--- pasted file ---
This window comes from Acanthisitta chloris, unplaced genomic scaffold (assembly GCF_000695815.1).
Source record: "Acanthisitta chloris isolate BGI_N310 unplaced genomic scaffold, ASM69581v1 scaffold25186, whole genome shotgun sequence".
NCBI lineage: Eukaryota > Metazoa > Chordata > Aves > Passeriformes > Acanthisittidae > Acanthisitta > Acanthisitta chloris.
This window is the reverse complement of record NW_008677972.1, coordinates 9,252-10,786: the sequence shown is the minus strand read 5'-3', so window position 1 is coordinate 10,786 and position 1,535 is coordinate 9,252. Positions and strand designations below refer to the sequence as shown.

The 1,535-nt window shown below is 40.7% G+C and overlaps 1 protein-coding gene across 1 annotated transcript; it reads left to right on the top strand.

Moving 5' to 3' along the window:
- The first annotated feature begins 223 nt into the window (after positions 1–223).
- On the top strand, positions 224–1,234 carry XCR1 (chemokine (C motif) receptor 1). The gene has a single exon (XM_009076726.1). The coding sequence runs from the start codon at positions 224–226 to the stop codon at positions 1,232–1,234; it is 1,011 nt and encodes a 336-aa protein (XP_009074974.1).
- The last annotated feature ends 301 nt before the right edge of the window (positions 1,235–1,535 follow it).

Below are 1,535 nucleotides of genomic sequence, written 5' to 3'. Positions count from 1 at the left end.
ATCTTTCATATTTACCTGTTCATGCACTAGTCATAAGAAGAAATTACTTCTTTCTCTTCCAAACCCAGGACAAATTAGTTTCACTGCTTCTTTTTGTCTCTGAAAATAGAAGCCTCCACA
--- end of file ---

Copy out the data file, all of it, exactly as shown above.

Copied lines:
This window comes from Acanthisitta chloris, unplaced genomic scaffold (assembly GCF_000695815.1).
Source record: "Acanthisitta chloris isolate BGI_N310 unplaced genomic scaffold, ASM69581v1 scaffold25186, whole genome shotgun sequence".
NCBI lineage: Eukaryota > Metazoa > Chordata > Aves > Passeriformes > Acanthisittidae > Acanthisitta > Acanthisitta chloris.
This window is the reverse complement of record NW_008677972.1, coordinates 9,252-10,786: the sequence shown is the minus strand read 5'-3', so window position 1 is coordinate 10,786 and position 1,535 is coordinate 9,252. Positions and strand designations below refer to the sequence as shown.

The 1,535-nt window shown below is 40.7% G+C and overlaps 1 protein-coding gene across 1 annotated transcript; it reads left to right on the top strand.

Moving 5' to 3' along the window:
- The first annotated feature begins 223 nt into the window (after positions 1–223).
- On the top strand, positions 224–1,234 carry XCR1 (chemokine (C motif) receptor 1). The gene has a single exon (XM_009076726.1). The coding sequence runs from the start codon at positions 224–226 to the stop codon at positions 1,232–1,234; it is 1,011 nt and encodes a 336-aa protein (XP_009074974.1).
- The last annotated feature ends 301 nt before the right edge of the window (positions 1,235–1,535 follow it).

Below are 1,535 nucleotides of genomic sequence, written 5' to 3'. Positions count from 1 at the left end.
ATCTTTCATATTTACCTGTTCATGCACTAGTCATAAGAAGAAATTACTTCTTTCTCTTCCAAACCCAGGACAAATTAGTTTCACTGCTTCTTTTTGTCTCTGAAAATAGAAGCCTCCACA